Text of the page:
Research Article

Cash for carbon: A randomized trial of payments for ecosystem services to reduce deforestation

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Science  21 Jul 2017:
Vol. 357, Issue 6348, pp. 267-273
DOI: 10.1126/science.aan0568
  • Table 1 Summary statistics for treatment and control groups.

    Observations for treatment and control: PFOs, 564 and 535; villages, 60 and 61. Subsample means with standard deviations in brackets. The last column reports the regression-adjusted difference in means between the treatment and control subsample divided by the pooled standard deviation. None of the differences has a P < 0.10. The standardized difference and P values are based on a regression with subcounty fixed effects and clustering at the village level. IHS denotes inverse hyperbolic sine. Tree cover in village, percentage of village with tree cover, and percentage change in vegetation in village are at the village level. The data source for variables with Tree cover in the variable name is the baseline QuickBird satellite image. The source for percentage change in vegetation is 1990 and 2010 Landsat satellite images. The source for all other variables is the baseline survey.

    TreatmentControlND
    Household head’s age 47.499 [13.605]47.589 [14.659]0.003
    Household head’s years of education 7.715 [4.003]7.931 [4.187]–0.056
    IHS of self-reported land area (ha) 4.062 [1.021]4.004 [0.968]0.053
    Self-reported forest area (ha) 1.727 [3.318]2.068 [12.413]–0.042
    Cut any trees in the last 3 years 0.845 [0.362]0.858 [0.350]–0.031
    Cut trees to clear land for cultivation 0.236 [0.425]0.241 [0.428]–0.016
    Cut trees for timber products 0.704 [0.457]0.721 [0.449]–0.037
    Cut trees for emergency/lumpy expenses 0.25 [0.433]0.292 [0.455]–0.088
    IHS of total revenue from cut trees 1.238 [2.118]1.397 [2.248]–0.085
    Rented any part of land 0.163 [0.370]0.198 [0.399]–0.091
    Dispute with neighbor about land 0.218 [0.413]0.206 [0.405]0.035
    Involved in any environmental program 0.100 [0.301]0.111 [0.315]–0.035
    Agree: Deforestation affects the community 0.539 [0.499]0.548 [0.498]–0.014
    Agree: Need to damage environ. to improve life 0.064 [0.245]0.043 [0.204]0.089
    Tree cover in village (ha) 134.515 [108.800]159.18 [178.011]–0.169
    Percentage of village with tree cover 0.247 [0.122]0.263 [0.132]–0.122
    Percentage change in vegetation in village, 1990–2010 0.036 [0.041]0.041 [0.033]–0.128
    Tree cover in PFO land circle (ha) 4.355 [12.466]3.845 [9.178]0.050
    Percentage of PFO land circle with tree cover 0.199 [0.161]0.209 [0.157]–0.044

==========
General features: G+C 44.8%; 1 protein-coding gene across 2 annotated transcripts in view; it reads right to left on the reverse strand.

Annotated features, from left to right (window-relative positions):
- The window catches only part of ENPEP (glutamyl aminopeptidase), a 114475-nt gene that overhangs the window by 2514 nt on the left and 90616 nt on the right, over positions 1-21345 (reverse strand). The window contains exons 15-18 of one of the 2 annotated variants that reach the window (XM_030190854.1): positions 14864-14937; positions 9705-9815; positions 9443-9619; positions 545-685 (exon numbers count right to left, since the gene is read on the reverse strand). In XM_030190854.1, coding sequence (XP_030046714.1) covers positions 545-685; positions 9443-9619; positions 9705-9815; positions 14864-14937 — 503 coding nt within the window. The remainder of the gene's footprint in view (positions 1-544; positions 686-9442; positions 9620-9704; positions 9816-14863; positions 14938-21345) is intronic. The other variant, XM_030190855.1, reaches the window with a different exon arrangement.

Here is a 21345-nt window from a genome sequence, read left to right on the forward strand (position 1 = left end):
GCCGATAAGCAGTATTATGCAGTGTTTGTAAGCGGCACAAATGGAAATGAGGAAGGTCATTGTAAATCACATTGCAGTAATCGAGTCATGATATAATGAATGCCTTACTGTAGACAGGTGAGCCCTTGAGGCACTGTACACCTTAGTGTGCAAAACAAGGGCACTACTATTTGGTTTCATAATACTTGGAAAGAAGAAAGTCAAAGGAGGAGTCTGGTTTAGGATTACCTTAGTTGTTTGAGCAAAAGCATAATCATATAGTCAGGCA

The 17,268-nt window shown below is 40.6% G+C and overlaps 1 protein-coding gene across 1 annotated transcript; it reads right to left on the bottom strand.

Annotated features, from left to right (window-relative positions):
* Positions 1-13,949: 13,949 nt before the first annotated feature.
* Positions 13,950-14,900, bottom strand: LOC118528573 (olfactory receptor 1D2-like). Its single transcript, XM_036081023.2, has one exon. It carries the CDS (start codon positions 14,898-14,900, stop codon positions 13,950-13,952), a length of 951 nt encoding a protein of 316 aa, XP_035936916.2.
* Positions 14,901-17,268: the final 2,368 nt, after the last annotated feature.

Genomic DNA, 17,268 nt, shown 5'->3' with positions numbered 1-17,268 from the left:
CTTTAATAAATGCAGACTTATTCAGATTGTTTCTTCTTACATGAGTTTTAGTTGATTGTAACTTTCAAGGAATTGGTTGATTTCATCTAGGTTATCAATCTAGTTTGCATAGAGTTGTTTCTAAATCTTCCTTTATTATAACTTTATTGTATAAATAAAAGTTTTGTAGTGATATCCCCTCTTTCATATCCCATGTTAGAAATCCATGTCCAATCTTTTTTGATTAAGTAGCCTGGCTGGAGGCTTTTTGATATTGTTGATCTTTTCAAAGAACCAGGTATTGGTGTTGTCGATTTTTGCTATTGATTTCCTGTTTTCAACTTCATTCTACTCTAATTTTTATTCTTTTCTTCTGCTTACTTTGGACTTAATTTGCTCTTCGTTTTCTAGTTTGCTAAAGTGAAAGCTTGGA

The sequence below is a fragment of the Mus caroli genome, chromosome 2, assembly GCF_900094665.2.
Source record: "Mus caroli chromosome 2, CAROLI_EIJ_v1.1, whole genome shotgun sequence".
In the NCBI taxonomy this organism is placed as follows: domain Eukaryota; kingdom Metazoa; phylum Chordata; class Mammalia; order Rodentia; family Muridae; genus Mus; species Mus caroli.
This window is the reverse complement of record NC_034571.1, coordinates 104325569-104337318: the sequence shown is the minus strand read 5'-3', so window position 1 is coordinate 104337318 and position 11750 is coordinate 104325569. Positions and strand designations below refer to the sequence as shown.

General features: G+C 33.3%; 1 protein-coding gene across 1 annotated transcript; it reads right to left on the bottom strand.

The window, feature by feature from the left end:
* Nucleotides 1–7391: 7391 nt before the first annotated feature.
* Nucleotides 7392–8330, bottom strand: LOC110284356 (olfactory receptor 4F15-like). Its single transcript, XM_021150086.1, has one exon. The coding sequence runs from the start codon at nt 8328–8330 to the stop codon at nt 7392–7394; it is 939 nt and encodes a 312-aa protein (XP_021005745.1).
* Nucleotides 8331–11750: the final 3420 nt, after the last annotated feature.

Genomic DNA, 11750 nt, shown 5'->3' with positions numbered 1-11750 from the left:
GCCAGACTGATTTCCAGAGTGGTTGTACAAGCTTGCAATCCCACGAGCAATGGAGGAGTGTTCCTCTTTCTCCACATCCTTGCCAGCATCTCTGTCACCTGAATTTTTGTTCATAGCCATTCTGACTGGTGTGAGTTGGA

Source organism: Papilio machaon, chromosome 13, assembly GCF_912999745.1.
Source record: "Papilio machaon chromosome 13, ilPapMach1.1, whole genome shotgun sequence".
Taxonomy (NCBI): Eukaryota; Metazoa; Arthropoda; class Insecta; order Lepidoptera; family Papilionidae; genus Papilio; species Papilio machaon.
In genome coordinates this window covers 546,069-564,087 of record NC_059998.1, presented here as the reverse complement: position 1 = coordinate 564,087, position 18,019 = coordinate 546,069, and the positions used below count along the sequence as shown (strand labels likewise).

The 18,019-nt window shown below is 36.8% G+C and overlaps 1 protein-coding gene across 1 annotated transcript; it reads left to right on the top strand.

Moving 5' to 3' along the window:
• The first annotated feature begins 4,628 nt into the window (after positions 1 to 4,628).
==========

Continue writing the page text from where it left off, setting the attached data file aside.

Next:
Percentage change in vegetation in PFO land circle, 1990–2010 0.035 [0.066]0.037 [0.058]–0.016
  • Table 2 Program enrollment, compliance, and payments.

    All columns include subcounty fixed effects and the four village-level baseline variables used to balance the randomization: number of PFOs in baseline sample, average weekly earnings per capita, distance to the nearest main road, and average size of the reported land nearest the dwelling. Amount paid is in units of 10,000 UGX. Calculated values are means; standard errors are clustered by village. Asterisks denote significance: ***P < 0.01. Outcome data are from CSWCT administrative data.

    EnrolledEnrolled and deemed to
    have conserved forest
    Amount paidProportion of eligible
    amount paid
    Treatment group0.320***0.282***9.023***0.238***
    [0.030][0.028][1.872][0.024]
    Control group 0.0090.0090.4170.007
    Observations1099109510951095
  • Table 3 Effect of the PES program on tree cover.

    All regressions and means are weighted by the proportion of available tree-classification data for the observation. All columns include subcounty fixed effects and the four village-level baseline variables used to balance the randomization. Columns 2, 3, 5, and 6 also control for dummy variables for the date of the baseline satellite image, and columns 2 and 3 control for 1990 and 2010 area covered by photosynthetic vegetation within the village polygon and in aggregate in PFO land circles for the village; columns 5 and 6 control for 1990 and 2010 area covered by photosynthetic vegetation within the village polygon and in the PFO’s land circle. Standard errors are heteroskedasticity-robust in columns 1 to 3 and clustered by village in columns 4 to 6. Significance: *P < 0.10, **P < 0.05, ***P < 0.01.